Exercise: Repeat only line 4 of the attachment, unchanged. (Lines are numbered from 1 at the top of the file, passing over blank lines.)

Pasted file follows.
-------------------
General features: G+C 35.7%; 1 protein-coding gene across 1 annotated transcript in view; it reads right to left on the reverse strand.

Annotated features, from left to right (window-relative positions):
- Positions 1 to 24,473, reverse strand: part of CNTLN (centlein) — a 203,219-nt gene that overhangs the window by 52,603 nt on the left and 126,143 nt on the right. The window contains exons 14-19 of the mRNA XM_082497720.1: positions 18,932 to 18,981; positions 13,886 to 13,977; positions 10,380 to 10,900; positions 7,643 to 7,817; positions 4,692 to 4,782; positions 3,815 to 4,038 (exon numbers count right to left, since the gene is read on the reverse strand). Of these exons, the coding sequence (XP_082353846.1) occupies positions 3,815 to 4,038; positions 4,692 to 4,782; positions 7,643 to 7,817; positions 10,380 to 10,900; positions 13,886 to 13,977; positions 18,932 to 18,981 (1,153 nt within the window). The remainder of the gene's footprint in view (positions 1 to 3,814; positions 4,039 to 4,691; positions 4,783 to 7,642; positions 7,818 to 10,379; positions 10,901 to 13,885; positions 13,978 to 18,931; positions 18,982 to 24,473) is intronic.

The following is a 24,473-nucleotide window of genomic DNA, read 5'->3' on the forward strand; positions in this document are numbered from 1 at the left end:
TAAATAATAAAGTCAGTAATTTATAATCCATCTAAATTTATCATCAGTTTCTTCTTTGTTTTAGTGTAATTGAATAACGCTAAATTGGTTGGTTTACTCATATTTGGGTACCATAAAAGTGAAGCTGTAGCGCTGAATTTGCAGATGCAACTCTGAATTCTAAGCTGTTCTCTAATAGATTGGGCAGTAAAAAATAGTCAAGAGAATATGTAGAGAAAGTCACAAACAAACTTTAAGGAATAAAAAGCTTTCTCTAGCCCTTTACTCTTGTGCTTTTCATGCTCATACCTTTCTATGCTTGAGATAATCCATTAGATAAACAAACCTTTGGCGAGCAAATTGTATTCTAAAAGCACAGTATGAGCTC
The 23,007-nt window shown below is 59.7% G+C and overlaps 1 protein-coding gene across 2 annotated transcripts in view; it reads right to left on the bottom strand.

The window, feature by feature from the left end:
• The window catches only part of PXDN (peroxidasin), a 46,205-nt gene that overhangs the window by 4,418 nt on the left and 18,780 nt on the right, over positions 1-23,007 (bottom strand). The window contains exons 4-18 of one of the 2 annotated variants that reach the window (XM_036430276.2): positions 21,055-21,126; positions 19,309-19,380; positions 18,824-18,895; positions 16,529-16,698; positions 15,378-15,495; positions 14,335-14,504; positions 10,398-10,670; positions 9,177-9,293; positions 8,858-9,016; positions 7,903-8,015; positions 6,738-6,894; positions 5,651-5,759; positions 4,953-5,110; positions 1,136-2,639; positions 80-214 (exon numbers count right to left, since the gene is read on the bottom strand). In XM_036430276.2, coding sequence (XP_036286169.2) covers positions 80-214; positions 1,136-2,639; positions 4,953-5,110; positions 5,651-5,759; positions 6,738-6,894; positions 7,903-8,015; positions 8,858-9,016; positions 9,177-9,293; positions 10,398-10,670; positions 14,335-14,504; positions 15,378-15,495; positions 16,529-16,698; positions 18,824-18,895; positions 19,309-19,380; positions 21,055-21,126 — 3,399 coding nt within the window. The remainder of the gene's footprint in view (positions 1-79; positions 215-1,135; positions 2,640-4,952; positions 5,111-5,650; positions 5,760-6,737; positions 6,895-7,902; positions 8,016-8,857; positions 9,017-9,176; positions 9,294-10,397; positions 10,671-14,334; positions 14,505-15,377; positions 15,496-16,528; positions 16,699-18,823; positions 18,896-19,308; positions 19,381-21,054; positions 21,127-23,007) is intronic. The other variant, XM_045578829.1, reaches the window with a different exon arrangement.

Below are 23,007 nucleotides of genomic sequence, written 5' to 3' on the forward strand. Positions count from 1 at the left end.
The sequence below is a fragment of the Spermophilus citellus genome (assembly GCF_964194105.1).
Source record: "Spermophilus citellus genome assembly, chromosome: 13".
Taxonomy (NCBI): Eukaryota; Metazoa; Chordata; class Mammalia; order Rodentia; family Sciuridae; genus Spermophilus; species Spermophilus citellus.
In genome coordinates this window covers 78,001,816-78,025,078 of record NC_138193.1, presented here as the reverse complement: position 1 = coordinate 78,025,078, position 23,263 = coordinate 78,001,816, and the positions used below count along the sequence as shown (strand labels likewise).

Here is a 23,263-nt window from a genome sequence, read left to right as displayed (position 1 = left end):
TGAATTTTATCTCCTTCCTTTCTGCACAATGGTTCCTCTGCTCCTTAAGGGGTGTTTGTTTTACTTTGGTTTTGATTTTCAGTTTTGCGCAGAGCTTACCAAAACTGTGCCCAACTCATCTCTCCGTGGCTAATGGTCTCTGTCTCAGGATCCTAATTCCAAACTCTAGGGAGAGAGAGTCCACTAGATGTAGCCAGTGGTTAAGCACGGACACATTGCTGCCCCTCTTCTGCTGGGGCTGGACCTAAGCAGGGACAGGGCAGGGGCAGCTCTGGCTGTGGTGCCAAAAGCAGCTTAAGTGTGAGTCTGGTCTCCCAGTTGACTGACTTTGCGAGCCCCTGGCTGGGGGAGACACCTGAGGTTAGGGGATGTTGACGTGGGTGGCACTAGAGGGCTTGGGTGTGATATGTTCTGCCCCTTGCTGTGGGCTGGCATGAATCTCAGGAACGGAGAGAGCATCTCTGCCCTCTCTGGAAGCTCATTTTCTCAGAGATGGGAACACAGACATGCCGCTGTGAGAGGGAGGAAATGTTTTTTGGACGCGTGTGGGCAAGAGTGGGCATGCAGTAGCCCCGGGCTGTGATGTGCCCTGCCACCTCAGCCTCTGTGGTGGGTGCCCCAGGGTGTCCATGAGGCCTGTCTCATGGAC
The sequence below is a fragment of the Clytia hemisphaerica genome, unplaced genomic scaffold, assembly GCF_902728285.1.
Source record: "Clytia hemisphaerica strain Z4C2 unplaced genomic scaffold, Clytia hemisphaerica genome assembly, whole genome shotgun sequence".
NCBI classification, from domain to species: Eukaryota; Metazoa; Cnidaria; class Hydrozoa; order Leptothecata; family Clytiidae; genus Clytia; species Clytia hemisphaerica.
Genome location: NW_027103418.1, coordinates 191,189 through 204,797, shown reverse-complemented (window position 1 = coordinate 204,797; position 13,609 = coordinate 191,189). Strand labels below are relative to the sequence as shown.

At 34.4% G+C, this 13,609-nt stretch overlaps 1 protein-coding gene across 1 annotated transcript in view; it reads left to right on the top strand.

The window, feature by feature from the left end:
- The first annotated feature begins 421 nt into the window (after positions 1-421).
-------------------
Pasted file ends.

The following is a 24,473-nucleotide window of genomic DNA, read 5'->3' on the forward strand; positions in this document are numbered from 1 at the left end: